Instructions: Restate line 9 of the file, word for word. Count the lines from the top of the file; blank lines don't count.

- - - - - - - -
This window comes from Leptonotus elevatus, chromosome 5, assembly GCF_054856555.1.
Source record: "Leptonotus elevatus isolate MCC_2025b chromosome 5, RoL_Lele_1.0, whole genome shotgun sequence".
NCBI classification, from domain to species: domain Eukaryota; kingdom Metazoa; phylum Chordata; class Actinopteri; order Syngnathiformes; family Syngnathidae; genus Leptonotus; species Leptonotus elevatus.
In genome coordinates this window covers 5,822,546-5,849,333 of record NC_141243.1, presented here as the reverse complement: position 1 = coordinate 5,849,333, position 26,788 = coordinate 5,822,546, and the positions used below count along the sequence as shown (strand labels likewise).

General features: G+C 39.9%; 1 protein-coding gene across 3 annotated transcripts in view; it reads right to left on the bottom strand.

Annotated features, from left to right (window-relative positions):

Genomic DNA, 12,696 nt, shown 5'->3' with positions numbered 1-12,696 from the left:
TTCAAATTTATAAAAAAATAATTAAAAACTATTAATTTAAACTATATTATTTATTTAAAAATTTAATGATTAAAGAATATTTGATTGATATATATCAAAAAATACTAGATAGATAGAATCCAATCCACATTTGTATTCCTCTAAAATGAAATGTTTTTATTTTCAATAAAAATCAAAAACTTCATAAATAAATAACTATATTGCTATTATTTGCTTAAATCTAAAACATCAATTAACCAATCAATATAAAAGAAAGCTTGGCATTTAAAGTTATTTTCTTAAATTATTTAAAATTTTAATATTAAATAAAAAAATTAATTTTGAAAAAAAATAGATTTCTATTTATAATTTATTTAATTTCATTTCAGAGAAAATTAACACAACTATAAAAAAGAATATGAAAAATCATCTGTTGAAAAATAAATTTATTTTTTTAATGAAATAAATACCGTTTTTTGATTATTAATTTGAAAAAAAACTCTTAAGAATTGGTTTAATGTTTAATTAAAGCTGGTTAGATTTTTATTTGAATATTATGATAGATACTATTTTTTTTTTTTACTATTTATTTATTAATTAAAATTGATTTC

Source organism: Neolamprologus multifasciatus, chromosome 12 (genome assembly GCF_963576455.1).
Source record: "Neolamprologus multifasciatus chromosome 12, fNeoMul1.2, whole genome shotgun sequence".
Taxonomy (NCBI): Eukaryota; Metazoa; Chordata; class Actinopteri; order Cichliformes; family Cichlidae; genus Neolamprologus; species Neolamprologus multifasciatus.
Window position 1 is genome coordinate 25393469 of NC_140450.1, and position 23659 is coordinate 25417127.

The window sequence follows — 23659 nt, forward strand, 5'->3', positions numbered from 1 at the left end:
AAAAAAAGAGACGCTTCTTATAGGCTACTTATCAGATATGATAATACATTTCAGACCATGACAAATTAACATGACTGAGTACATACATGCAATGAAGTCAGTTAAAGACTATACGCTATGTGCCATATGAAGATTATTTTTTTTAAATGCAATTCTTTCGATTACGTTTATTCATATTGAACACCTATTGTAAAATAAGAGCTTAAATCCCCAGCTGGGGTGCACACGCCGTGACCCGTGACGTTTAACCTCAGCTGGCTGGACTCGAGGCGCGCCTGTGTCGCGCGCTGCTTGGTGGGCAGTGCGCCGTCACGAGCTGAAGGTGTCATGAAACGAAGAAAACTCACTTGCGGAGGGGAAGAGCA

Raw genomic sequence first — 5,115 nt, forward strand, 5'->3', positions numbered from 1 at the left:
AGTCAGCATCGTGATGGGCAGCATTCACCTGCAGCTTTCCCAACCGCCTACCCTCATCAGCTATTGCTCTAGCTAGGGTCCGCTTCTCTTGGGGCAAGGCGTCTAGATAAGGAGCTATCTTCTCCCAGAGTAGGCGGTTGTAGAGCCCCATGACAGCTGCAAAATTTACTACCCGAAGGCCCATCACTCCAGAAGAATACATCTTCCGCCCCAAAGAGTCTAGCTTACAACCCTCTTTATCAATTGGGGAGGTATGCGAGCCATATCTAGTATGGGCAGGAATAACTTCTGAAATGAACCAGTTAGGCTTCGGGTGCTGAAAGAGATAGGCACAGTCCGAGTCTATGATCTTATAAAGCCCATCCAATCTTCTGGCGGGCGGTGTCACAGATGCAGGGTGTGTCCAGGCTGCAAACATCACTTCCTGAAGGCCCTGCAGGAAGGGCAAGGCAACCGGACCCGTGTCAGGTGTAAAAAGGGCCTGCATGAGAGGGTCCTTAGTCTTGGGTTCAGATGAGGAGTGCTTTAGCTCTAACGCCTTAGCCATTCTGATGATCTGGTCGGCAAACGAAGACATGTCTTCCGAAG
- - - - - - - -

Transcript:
Source organism: Neolamprologus multifasciatus, chromosome 12 (genome assembly GCF_963576455.1).